Caine Is Able: Herman Wouk Revival Opens on Broadway May 7

News   Caine Is Able: Herman Wouk Revival Opens on Broadway May 7
Questions of mutiny, loyalty and leadership are raised on Broadway once more, as Herman Wouk's courtroom suspense drama, The Caine Mutiny Court-Martial, officially opens at the Gerald Schoenfeld Theatre May 7.
David Schwimmer in The Caine Mutiny Court-Martial.
David Schwimmer in The Caine Mutiny Court-Martial. Photo by Scott Landis

David Schwimmer, best known to audiences for his work on the long-running NBC series "Friends," makes his Broadway debut as Lt. Barney Greenwald in the Court-Martial company, which also features theatre favorite Željko Ivanek as the unstable Lt. Com. Philip Francis Queeg, a role played famously by a strawberries-obsessed Humphrey Bogart in the 1954 film.

Directed by Tony Award winner Jerry Zaks, the cast of the play — which began previews April 14 — also includes Tim Daly (as Lt. Com. John Challee), Terry Beaver (as Captain Blakely), Murphy Guyer (as Captain Randolph Southard), Brian Reddy (as Dr. Forrest Lundeen), Ben Fox (as Lt. Jr. Grade Willis Seward Keith), Geoffrey Nauffts (Lt. Thomas Keefer) and Joe Sikora (as Lt. Stephen Maryk).

Playwright Wouk debuted The Caine Mutiny Court-Martial on Broadway in 1954. The Caine Mutiny Court-Martial pits Lieutenant Stephen Maryk against Lieutenant Commander Queeg as Maryk relieves his minesweeper commander of duty after deciding Queeg has become too mentally unstable to pilot their World War II vehicle, the USS Caine. He is accused of mutiny and put on trial by the Navy. (The play's action is set in a courtroom.) Wouk's eleven novels include "The Winds of War," "War and Remembrance" and "Marjorie Morningstar."

"The surface of the play is very clean, and everything is going on underneath," actor Željko Ivanek recently told Ivanek plays the critical role of Queeg, who may or may not be insane. "We're trying to figure out how to be truthful to it, but not make it feel like a period play, but something really immediate. The things it talks about are still very current. There are always questions about the military and society and issues of taking responsibility."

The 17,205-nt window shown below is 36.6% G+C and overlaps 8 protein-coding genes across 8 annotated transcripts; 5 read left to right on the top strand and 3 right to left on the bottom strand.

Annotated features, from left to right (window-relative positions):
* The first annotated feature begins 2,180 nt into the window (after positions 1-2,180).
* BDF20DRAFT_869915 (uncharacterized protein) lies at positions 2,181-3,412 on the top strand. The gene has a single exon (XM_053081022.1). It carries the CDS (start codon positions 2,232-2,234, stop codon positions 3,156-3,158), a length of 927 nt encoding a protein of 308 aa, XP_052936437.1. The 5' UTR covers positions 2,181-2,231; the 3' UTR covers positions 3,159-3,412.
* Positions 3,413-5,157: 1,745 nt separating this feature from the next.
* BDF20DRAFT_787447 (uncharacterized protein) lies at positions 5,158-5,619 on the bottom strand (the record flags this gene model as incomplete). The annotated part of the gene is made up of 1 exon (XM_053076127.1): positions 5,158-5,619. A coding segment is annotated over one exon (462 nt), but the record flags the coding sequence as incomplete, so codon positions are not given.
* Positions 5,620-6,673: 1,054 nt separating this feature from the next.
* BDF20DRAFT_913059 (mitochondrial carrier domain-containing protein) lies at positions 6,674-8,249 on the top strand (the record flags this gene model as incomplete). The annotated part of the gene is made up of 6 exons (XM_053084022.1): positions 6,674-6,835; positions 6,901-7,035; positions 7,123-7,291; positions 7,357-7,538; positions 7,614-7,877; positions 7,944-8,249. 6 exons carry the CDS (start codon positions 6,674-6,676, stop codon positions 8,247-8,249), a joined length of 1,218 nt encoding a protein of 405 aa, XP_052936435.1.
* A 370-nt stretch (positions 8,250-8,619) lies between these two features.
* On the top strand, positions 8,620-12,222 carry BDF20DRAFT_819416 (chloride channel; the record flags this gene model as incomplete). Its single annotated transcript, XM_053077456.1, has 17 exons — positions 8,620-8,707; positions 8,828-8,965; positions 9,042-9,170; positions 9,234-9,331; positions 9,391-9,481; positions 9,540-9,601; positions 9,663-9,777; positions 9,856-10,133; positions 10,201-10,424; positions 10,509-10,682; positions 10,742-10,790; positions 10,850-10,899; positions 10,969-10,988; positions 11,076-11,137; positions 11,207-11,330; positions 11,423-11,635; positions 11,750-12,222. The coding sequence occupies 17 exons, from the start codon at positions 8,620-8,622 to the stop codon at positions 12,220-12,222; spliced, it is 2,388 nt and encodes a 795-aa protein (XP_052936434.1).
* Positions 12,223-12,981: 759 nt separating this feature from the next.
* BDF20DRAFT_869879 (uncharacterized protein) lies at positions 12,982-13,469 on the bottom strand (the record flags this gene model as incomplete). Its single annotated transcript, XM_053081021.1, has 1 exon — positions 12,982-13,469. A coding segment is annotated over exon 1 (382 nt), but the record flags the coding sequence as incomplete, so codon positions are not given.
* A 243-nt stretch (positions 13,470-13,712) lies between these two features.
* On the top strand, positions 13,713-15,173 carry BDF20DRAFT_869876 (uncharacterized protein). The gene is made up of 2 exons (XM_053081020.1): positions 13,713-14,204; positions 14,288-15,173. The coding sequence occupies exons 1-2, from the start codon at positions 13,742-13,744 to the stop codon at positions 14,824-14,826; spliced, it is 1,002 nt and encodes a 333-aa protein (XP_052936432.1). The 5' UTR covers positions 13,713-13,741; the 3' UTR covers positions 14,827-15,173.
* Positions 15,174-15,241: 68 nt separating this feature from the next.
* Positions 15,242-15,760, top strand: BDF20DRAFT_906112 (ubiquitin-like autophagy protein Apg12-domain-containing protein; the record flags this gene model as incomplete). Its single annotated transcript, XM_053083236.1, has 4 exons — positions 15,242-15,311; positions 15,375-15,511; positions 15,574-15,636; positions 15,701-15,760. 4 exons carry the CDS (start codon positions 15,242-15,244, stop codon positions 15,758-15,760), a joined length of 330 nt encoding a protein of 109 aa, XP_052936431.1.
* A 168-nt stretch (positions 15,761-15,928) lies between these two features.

The creative team for the production includes John Lee Beatty (set design), William Ivey Long (costume design), Paul Gallo (lighting design) and Daniel Moses Schreier (sound design). Producers are Jeffrey Richards, Jerry Frankel, Debra Black, Roger Berlind, Ronald Frankel, Roy Gottleib, Terry Schnuck, Sheldon Stein, and Barry Weisbord, in association with Roy Furman.

A co-founder of Chicago’s Lookingglass Theatre Company, David Schwimmer's theatrical credits there include The Master and Margarita, West, The Jungle, Eye of the Beholder, The Odyssey, The Idiot and RACE: How Blacks And Whites Think And Feel About The American Obsession. The actor has also appeared in Glimmer Brothers, and he made his London debut in Neil LaBute's Some Girls.

Željko Ivanek received Tony nominations for his performances in Two Shakespearean Actors and Brighton Beach Memoirs and a Drama Desk Award for his work in Cloud 9. His other theatrical credits include The Pillowman, The Glass Menagerie, Loot, The Survivor, The Cherry Orchard and A Map of the World as well as the London mounting of bash.

Jerry Zaks has helmed more than 30 New York productions, earning Tony Awards for his direction of Six Degrees of Separation, Guys and Dolls, House of Blue Leaves and Lend Me a Tenor.

The original Broadway production played 415 performances at the Plymouth Theatre. The cast featured Henry Fonda (Lt. Barney Greenwald), John Hodiak (Lt. Stephen Maryk) and Lloyd Nolan (Lt. Com. Philip Francis Queeg). A 1983 revival at Circle in the Square co-starred Michael Moriarty and John Rubinstein and played 216 performances.

Performance times are Tuesday-Saturday evenings at 8 PM, Wednesdays and Saturdays at 2 PM and Sundays at 3 PM. Tickets, priced $47.25-$96.25, are available by calling (212) 239-6200 or by visiting

The Gerald Schoenfeld Theatre is located at 236 West 45th Street. Formerly known as the Plymouth, it is where the Wouk play first opened in January 1954.

From Left: Tim Daly and
From Left: Tim Daly and Photo by Scott Landis
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